How-To Have a Vegetable Garden

Bee Better Naturally with Helen Yoest

Photo Credit: Dani California

Have you ever tasted a tomato picked fresh from the vine, still warm from the summer sun? If you did, I’m sure you look forward to more. If you have to think about it, then most likely you haven’t, for you would clearly remember.

Food fresh from our own gardens is a growing trend. By producing our own food, we are also helping the environment by reducing “food miles”; we need only to step into the garden to get seasonal veggies. This season you can prepare your garden space and start to enjoy fresh vegetables from just a little patch of land. Best of all, you get to choose what you want to grow and eat!

Photo Credit: Markus Spiske on Unsplash

Lucky is the gardener who has some space to grow veggies. They can be planted in separate beds, raised or in the ground, or co-mingled with existing ornamental plants. You can plant your vegetables in neat rows or circles or zig-zags. As long as you don’t have to maximize your harvest, let your imagination run wild.

Vegetable gardens do have a couple of requirements. You will need a sunny spot with at least six hours of sun for your plants to grow strong and healthy. Many veggies can even be grown in containers making it easy to move them around, if necessary, in order to keep them in sunlight or if you have in limited space such as a balcony garden. It’s a good idea to locate the garden near the end of the hose or near a harvested rain source. Watering is a must in your vegetable garden, so plan ahead and have water easily accessible; you will need it on days that it doesn’t rain.

Photo Credit: by peng wang on Unsplash

I’ve set up my vegetable garden in a spot where I can direct the rain from the roof to my bed. The garden, however, needs a consistent supply of water, and in the absence of rain, I provide supplemental moisture. Fortunately for us, our garden is in the front yard, keeping it visible so we can readily see if the garden needs watering.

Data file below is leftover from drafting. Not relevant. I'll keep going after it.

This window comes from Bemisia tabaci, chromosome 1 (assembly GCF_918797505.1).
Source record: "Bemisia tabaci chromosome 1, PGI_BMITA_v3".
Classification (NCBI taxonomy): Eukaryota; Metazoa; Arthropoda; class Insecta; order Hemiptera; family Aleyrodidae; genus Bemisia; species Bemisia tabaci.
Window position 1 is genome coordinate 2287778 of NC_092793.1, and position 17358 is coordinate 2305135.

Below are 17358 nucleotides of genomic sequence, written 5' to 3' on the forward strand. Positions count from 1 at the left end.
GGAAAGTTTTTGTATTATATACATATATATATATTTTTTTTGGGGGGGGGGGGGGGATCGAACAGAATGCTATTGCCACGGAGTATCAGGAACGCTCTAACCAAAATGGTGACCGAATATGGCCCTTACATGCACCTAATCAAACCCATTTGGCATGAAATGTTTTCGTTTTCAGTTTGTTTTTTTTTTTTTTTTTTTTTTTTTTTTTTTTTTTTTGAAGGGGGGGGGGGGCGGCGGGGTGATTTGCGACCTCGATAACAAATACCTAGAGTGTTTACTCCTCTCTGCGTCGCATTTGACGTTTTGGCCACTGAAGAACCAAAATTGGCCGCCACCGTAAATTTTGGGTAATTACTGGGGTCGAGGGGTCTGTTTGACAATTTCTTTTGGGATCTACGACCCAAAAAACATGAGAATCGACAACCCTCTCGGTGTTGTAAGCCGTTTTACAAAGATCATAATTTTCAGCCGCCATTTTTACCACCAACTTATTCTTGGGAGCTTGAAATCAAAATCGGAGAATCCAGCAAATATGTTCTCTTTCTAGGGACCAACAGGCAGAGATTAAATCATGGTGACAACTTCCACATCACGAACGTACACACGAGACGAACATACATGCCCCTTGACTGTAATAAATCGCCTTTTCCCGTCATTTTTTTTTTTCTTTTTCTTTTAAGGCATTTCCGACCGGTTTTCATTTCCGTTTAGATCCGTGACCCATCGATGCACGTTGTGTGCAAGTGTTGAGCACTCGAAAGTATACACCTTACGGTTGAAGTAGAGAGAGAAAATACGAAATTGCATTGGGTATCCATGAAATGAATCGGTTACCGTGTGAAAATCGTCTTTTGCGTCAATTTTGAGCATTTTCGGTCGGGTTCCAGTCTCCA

Once you have identified the area for planting, prepare your ground by amending the existing soil—or soil you’ve brought in—with organic matter. No matter what type of soil you have, adding organic matter will improve the soil’s texture by helping clay soils drain more easily and retaining moisture in sandy soils. Adding a layer of mulch over the entire area of your garden prevents weeds from sprouting, keeps soil moist, moderates the soil temperature, and gives a tidy look to the garden.

Some great vegetables for a beginner’s garden are tomatoes, cucumbers, radishes, squash, peppers, and lettuce. Grow what you like to eat. No need to grow tomatoes if you don’t like them. When I make my plant selections each year, I choose varieties that are not readily available in the grocery store. Summer trips to the farmer’s market provide me with common varieties. My precious space is used on varieties that are difficult to find.

Pest control plays an important part in any vegetable garden. The best pest control is to hand-pick the bugs right off the plant and drop them into a bucket of soapy water. Remember, you’ll be eating this food. You wouldn’t want to put into your mouth some food that is coated with a chemical that just killed a bug, would you? Adding a birdbath and flowers near the vegetable garden will also encourage birds and beneficial insects to aid you in pest control.

Often, if you are having a problem with pests, others in your area are having similar problems as well. Your regional cooperative extension office is but a phone call or a website visit away. Take advantage of this resource in your area.

Plan today for a bountiful vegetable harvest tomorrow. Once you taste the sun-warmed produce from the vine, you will be a vegetable grower for a lifetime.


Photo by Sincerely Media on Unsplash

There’s no reason your vegetable garden can’t be productive and stylish. Too often vegetable gardens are relegated to the farthest part of the back garden—a place you can’t monitor routinely and most likely requires you to drag a hose over for watering. Put your vegetable garden into the hub of your garden. Make it part of your daily, active life. You will find you use the garden more and can manage better if it is located in a place where you can keep an eye on things. Staying on top of weed pulling, watering, and pest control goes a long way toward making it possible to enjoy the vegetable garden beyond the bounty of harvest time.

Comments / 0

Published by

Pollinator-friendly, sustainable, good design

Raleigh, NC

More from Bee Better Naturally with Helen Yoest

Comments / 0